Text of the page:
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Judge: Des Plaines city council members are immune from religious discrimination suit over zoning request denial

By Andrew Thomason | Apr 1, 2014

Members of Des Plaines' city council are immune from a lawsuit filed over their denial of a religious organization’s zoning change request, a federal judge ruled late last month.

In his March 24 opinion, U.S. District Judge Matthew Kennelly held that although the individual council members have absolute immunity, the American Islamic Center (AIC) can still challenge the decision by proceeding with its suit against the City of Des Plaines.

The AIC, according to the opinion, was set to buy a property in Des Plaines on the condition the city would approve a zoning map amendment allowing it to use the property for religions and educational purposes.

The Des Plaines city council, however, voted 3-5 against the zoning change.

The AIC sued, naming the city and the five city council members who cast "no" votes – James Brookman, Michael Charewicz, Patricia Haugeberg, Dick Sayad and Mark Walsten – as defendants in a complaint alleging the vote was religiously discriminatory.

The center argued that the denial of its requested zoning change violated the Religious Land Use and Institutionalized Persons Act of 2003, the Illinois Religious Freedom Restoration Act, the First and Fourteenth Amendments of the U.S. Constitution, the Illinois Constitution and Illinois Municipal Code.

The defendants then moved to dismiss the complaint, claiming among other arguments that AIC didn't allege a substantial burden on the right of the free exercise of religion.

The court overruled dismissing two of the suit's counts relating to the Fourteenth Amendment and Religious Land Use and Institutionalized Persons Act claims.

After the defendants withdrew their motion to dismiss the counts related to the Religious Land Use Act, the First Amendment, the Religious Freedom Restoration Act and the Illinois Constitution, they filed an updated motion to dismiss.

In that motion, the defendants asserted that the city council members have absolute legislative immunity to the suit, that the Tort Immunity Act prevents recovery by the AIC through the Religious Freedom Restoration Act and that he AIC cannot challenge the council's decision under the Illinois Municipal Code.

The AIC argued that the council members' decision to reject the zoning changes constituted an administrative, not legislative, act and as such, leaves them open to a lawsuit.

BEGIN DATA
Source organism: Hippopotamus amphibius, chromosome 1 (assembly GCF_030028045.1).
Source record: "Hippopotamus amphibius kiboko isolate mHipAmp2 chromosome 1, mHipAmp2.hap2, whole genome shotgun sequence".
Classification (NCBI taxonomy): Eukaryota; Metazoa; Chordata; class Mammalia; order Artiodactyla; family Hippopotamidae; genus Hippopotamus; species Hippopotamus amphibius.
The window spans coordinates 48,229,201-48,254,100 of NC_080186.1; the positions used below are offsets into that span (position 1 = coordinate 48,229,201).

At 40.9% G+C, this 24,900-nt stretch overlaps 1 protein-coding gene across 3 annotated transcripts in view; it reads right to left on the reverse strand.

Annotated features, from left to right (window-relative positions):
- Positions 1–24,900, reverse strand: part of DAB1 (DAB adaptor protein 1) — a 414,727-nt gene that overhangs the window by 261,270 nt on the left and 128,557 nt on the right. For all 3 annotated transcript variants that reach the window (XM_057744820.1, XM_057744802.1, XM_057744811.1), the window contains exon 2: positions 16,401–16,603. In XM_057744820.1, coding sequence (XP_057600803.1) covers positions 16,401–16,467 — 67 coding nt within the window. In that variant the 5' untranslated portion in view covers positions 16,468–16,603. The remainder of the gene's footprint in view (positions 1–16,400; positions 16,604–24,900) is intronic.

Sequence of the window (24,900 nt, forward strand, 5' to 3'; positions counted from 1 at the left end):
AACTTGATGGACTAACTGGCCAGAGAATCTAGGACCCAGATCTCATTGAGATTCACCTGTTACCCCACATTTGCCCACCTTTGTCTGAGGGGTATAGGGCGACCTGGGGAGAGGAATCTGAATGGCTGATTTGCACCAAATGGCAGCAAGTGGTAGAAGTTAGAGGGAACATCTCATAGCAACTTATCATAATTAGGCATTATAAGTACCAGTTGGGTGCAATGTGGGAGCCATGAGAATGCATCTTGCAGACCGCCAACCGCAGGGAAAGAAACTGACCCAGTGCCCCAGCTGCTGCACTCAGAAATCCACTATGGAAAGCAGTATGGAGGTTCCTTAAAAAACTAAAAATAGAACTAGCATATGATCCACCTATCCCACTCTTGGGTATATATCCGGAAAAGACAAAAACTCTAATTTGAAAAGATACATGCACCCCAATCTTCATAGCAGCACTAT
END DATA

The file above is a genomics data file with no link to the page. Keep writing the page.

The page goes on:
Kennelly rejected the center's argument and agreed with the defendants in his 13-page ruling that explains the individual council members do indeed have absolute legislative immunity to the suit.

To reach his decision, Kennelly looked to the 1997 ruling in Biblia Abierta v. Banks, in which he said the Seventh Circuit Court of Appeals held "that absolute legislative immunity protected two alderman who were sued for misconduct in connection with introducing and voting on a rezoning ordinance."

"The conduct of the city council members whom AIC has sued — voting against a particular zoning map amendment and issuing a regulation to that effect — was the same sort of activity," he wrote.

Although he granted that aspect of the defendants' motion, he denied their requested dismissal of some of the suit's counts.

Pointing to a lack of citation, Kennelly determined the Tort Immunity Act does not prevent recovery under the Illinois Religious Freedom Restoration Act as the defendants argued.

"The parties have cited no Illinois authority, and the Court has found none, that addresses whether the Tort Immunity Act bars a plaintiff from recovering damages against a local governmental entity under the IRFRA," he wrote.

Kennelly also rejected the city's argument dealing with the center's Municipal Code claim.

AIC conceded that there is no specific course of action through the Illinois Municipal Code regarding its case, but that its reference to the code provides the court guidance in how to interpret the zoning decision.

While the defendants argued that the code doesn't provide a specific course of action in the way AIC argued, Kennelly agreed with AIC's explanation, and upheld its ability to argue the claim.

Because the recent ruling allows the AIC to proceed with its suit against the city, Kennelly directed the city to address the remaining claims by April 7.

Court documents show that the AIC is being represented by Anthony J. Peraica, Jennifer Marie Hill and Jillian Marie Moore of Anthony J. Peraica & Associates in Chicago, as well as Kevin R. Vodak with the Council of American-Islamic Relations' Chicago chapter.

Lucy B. Bednarek, Ellen Kornichuk Emery and Julie A. Tappendorf of Ancel, Glink, Diamond, Bush, DiCianni & Krafthefer P.C. in Chicago are listed as the city's attorneys. They also represented the city council members who Kennelly's ruling terminated as defendants in the suit.

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